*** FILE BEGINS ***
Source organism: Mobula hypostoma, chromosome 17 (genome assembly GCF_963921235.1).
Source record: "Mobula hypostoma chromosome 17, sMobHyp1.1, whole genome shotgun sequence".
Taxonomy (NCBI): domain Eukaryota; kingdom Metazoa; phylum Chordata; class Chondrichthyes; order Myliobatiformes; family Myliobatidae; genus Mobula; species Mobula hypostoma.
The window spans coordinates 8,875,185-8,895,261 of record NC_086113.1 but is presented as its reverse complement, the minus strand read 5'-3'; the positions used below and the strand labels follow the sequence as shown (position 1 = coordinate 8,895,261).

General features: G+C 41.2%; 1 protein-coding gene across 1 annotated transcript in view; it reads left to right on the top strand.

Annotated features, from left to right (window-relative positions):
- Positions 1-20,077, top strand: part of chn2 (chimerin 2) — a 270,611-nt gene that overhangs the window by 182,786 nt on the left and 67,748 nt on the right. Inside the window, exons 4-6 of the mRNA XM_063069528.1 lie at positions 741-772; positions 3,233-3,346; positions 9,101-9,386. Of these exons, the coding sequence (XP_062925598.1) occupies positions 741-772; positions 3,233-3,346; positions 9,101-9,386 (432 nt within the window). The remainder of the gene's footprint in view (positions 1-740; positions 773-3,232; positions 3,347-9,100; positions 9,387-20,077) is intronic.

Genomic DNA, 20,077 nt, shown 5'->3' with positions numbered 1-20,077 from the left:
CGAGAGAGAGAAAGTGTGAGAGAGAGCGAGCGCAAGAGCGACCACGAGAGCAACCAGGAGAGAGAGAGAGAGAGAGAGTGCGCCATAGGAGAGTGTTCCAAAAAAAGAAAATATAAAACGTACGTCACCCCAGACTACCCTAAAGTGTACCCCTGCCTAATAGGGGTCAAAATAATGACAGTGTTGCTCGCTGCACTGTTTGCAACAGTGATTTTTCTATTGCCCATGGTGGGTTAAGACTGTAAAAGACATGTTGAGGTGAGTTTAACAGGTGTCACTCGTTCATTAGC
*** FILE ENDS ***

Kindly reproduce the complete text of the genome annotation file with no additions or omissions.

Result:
Source organism: Mobula hypostoma, chromosome 17 (genome assembly GCF_963921235.1).
Source record: "Mobula hypostoma chromosome 17, sMobHyp1.1, whole genome shotgun sequence".
Taxonomy (NCBI): domain Eukaryota; kingdom Metazoa; phylum Chordata; class Chondrichthyes; order Myliobatiformes; family Myliobatidae; genus Mobula; species Mobula hypostoma.
The window spans coordinates 8,875,185-8,895,261 of record NC_086113.1 but is presented as its reverse complement, the minus strand read 5'-3'; the positions used below and the strand labels follow the sequence as shown (position 1 = coordinate 8,895,261).

General features: G+C 41.2%; 1 protein-coding gene across 1 annotated transcript in view; it reads left to right on the top strand.

Annotated features, from left to right (window-relative positions):
- Positions 1-20,077, top strand: part of chn2 (chimerin 2) — a 270,611-nt gene that overhangs the window by 182,786 nt on the left and 67,748 nt on the right. Inside the window, exons 4-6 of the mRNA XM_063069528.1 lie at positions 741-772; positions 3,233-3,346; positions 9,101-9,386. Of these exons, the coding sequence (XP_062925598.1) occupies positions 741-772; positions 3,233-3,346; positions 9,101-9,386 (432 nt within the window). The remainder of the gene's footprint in view (positions 1-740; positions 773-3,232; positions 3,347-9,100; positions 9,387-20,077) is intronic.

Genomic DNA, 20,077 nt, shown 5'->3' with positions numbered 1-20,077 from the left:
CGAGAGAGAGAAAGTGTGAGAGAGAGCGAGCGCAAGAGCGACCACGAGAGCAACCAGGAGAGAGAGAGAGAGAGAGAGTGCGCCATAGGAGAGTGTTCCAAAAAAAGAAAATATAAAACGTACGTCACCCCAGACTACCCTAAAGTGTACCCCTGCCTAATAGGGGTCAAAATAATGACAGTGTTGCTCGCTGCACTGTTTGCAACAGTGATTTTTCTATTGCCCATGGTGGGTTAAGACTGTAAAAGACATGTTGAGGTGAGTTTAACAGGTGTCACTCGTTCATTAGC